Citrine Metro Mod Wallpaper from A-Street Prints’ Signature by Sarah Richardson Collection is a nod to mod!
In many ways there was overlap between the 60’s and 70’s. Counter culture became 70’s antiwar protests with hippie culture becoming mainstream. The rock icons from the 60’s remained popular, but disco emerged and gained mass appeal. Home décor remained similar between the two decades.
The most notable feature of 70’s interior design was the shiny, chrome accents (thanks disco!) and the warm mustards and avocado tones that dominated any truly 70’s home. The most popular wallpaper patterns during this decade were large, flat patterns in earth tones.
Archer Red Linen Geometric Wallpaper from A-Street Prints includes flat, geometric shapes in the warm tones of the 70’s, but with a fabric-like texture, giving it a contemporary twist.
The 80’s were a time of economic prosperity and the indulgence. Your standard 1980’s home would have included wall to wall carpeting, drapes, and a monolithic stereo system. Style is cyclical and the bold prints of the 60’s and 70’s began to go out of fashion with a push towards more traditional influences. This was led by celebrity interior designer, and the prince of chintz, Mario Buatta.
Chintz is characterized by its large multicolored floral print and it was everywhere in the 80’s! It was not uncommon to see the same pattern on a couch, carpet and curtains, all in the same room. The most popular wallpaper during the 80’s was chintz. Go watch Sixteen Candles if you don’t believe us!
Anemone Multicolor Floral Wallpaper from A-Street Prints is certainly not your standard 80’s wallpaper! This chintz-style pattern is bold and modern, while playing homage to the arts and crafts movement of the 19th century.
What the 80’s were to frenetic patterns, the 90’s were to neutral minimalism. While bold, primary colors were often chosen for couches and chairs, decorators in the 90’s opted a simpler aesthetic than the eras before. Sponge painted walls (thanks to HGTV creating a generation of DIYers) and damasks were ubiquitous in the 90’s.
Although the damask print has been popular for decades, during the mid to late 1990’s it was everywhere! The most popular wallpaper in the 90’s was neutral damasks.
Adele Rose Damask Wallpaper from A-Street Prints is proof that damasks aren’t all created equal! The hand drawn design and neutral tones help elevate this classic pattern.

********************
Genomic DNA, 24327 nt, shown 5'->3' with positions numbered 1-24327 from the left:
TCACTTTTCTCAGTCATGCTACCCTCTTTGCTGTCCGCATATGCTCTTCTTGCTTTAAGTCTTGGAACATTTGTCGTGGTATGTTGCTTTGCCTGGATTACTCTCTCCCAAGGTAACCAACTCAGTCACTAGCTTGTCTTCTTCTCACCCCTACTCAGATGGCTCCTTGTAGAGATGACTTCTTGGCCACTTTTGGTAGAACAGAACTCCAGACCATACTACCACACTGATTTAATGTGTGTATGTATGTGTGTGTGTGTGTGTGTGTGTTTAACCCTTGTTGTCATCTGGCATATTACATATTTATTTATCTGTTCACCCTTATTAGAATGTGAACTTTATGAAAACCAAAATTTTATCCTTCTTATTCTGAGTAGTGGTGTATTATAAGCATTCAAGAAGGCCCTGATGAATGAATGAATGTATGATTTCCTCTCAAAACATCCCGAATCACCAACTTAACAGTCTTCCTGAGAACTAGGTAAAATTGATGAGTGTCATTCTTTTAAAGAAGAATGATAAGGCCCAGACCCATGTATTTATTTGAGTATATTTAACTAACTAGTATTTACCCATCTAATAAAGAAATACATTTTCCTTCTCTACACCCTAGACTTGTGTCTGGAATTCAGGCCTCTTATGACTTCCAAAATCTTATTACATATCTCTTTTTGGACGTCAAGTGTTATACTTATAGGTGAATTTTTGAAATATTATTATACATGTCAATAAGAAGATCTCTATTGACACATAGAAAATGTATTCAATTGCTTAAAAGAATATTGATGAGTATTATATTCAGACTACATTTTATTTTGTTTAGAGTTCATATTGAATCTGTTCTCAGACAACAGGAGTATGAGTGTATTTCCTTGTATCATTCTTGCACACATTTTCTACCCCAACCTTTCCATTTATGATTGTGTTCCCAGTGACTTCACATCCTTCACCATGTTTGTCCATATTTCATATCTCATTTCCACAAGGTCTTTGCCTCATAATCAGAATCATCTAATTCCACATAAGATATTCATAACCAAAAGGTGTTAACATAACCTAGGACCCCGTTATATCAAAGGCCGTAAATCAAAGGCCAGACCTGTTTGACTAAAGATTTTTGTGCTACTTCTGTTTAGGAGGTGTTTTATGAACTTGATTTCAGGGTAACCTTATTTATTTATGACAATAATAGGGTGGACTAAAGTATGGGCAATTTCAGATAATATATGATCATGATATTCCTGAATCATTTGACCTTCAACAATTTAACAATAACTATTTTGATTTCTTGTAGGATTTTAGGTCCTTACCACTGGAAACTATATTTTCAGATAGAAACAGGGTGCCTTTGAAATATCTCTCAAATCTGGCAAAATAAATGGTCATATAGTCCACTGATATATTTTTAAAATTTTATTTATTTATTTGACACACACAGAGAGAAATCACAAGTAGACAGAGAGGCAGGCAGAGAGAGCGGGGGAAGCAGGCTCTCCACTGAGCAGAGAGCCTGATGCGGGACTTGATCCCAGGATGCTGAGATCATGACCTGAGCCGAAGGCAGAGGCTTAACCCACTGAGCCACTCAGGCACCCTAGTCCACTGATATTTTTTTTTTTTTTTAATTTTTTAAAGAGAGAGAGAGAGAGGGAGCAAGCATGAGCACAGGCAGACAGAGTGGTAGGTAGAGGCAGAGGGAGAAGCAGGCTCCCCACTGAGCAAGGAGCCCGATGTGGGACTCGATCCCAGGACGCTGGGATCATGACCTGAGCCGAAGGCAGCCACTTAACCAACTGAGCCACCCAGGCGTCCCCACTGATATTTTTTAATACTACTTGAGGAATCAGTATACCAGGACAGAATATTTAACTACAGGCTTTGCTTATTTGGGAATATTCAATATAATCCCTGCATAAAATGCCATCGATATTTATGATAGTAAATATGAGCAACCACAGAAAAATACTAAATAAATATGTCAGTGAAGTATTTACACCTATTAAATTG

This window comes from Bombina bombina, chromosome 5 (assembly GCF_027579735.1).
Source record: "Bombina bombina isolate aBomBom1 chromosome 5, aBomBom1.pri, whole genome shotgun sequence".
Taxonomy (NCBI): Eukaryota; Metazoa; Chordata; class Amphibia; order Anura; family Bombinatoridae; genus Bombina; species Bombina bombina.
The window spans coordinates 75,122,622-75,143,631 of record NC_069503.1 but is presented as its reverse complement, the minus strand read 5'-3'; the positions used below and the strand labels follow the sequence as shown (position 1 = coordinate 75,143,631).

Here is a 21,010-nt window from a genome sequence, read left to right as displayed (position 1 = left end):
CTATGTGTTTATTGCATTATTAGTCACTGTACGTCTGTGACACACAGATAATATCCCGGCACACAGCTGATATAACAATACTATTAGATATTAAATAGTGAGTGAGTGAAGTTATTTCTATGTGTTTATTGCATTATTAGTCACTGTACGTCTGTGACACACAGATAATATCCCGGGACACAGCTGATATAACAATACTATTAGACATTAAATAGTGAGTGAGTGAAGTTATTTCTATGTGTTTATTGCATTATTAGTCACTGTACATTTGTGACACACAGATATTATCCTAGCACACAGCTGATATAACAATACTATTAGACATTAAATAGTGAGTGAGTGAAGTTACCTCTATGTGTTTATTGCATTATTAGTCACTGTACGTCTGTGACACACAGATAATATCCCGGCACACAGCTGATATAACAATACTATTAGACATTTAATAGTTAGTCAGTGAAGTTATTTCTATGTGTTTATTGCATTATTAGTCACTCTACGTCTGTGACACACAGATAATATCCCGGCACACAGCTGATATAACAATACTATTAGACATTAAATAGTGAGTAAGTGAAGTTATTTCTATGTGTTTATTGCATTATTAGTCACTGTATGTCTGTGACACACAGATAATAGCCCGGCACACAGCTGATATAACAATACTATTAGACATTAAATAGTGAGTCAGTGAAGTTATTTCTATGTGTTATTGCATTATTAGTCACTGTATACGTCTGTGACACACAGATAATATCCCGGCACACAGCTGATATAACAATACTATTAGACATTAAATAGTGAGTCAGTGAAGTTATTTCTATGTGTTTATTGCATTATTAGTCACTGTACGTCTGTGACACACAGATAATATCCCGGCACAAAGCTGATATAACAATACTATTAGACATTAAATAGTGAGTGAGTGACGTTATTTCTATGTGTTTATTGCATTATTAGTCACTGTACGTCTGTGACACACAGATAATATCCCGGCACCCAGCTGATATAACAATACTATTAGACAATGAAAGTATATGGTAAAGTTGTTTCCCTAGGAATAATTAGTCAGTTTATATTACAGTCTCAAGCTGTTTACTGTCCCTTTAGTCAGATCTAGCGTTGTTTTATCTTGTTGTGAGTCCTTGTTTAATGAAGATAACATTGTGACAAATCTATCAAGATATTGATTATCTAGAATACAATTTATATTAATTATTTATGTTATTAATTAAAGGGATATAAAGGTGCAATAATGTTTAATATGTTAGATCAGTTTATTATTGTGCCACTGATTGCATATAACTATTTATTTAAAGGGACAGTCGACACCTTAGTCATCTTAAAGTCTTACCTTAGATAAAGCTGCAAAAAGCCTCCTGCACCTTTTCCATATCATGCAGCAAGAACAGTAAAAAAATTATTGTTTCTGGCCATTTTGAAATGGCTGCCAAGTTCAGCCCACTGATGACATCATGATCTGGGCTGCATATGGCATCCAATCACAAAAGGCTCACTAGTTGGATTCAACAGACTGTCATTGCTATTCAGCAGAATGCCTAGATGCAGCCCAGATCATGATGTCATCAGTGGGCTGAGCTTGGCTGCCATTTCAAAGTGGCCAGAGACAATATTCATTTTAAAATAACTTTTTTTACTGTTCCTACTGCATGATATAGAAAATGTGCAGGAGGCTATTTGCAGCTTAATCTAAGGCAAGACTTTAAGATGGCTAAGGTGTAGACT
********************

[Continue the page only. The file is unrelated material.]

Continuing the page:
The 2000-2010 decade, otherwise known as “the noughties” ended over 10 years ago, but the pre-smartphone era, where boy bands ruled the billboard top 100 feels like it was yesterday. The growth of the internet, including widespread social media use, allowed for information to move quickly and swiftly throughout the world. The introduction of Etsy and the popularity of HGTV led to a trend in distressed, vintage furniture.
This look, also known as shabby chic, dominated the noughties which gave many homes a cottagecore look. Maybe it was the complicated and fast paced time we found ourselves in that explains why many found joy and comfort in recreating the look of days past. Shabby Chic florals were the most popular wallpaper during the 00’s era.
Ainsley Pink Boho Floral Wallpaper from A-Street Prints is the shabby chic print that still feels fresh!
The past decade in wallpaper has been about pushing the limits of what’s possible. Some amazing innovation in printing technology during the past 10 years has led to a shift in the wallpaper industry. The invention of peel and stick wallpaper has revolutionized the home décor industry, helping to make wallpaper accessible to a larger swath of the population. It’s renter friendly, affordable and can be removed without damaging walls.
Trompe l’oeil, meaning “trick of the eye,” is being used in wallpaper so people can easily recreate the look of exposed brick and wood paneling. In the last 10 years, the most popular patterns of wallpaper have been peel and stick imitation shiplap and imitation brick.
Shiplap Peel and Stick Wallpaper from Wallpops is an instant classic! Peel and Stick wallpaper is having a serious moment right now, and the shiplap motif can transform any home into a modern farmhouse oasis.
Now that a new decade has begun, we’re excited to see what kinds of patterns, colors and wallpaper substrates will emerge in popularity. Do you have any predictions? Comment below and let us know what styles you think will define the next 10 years!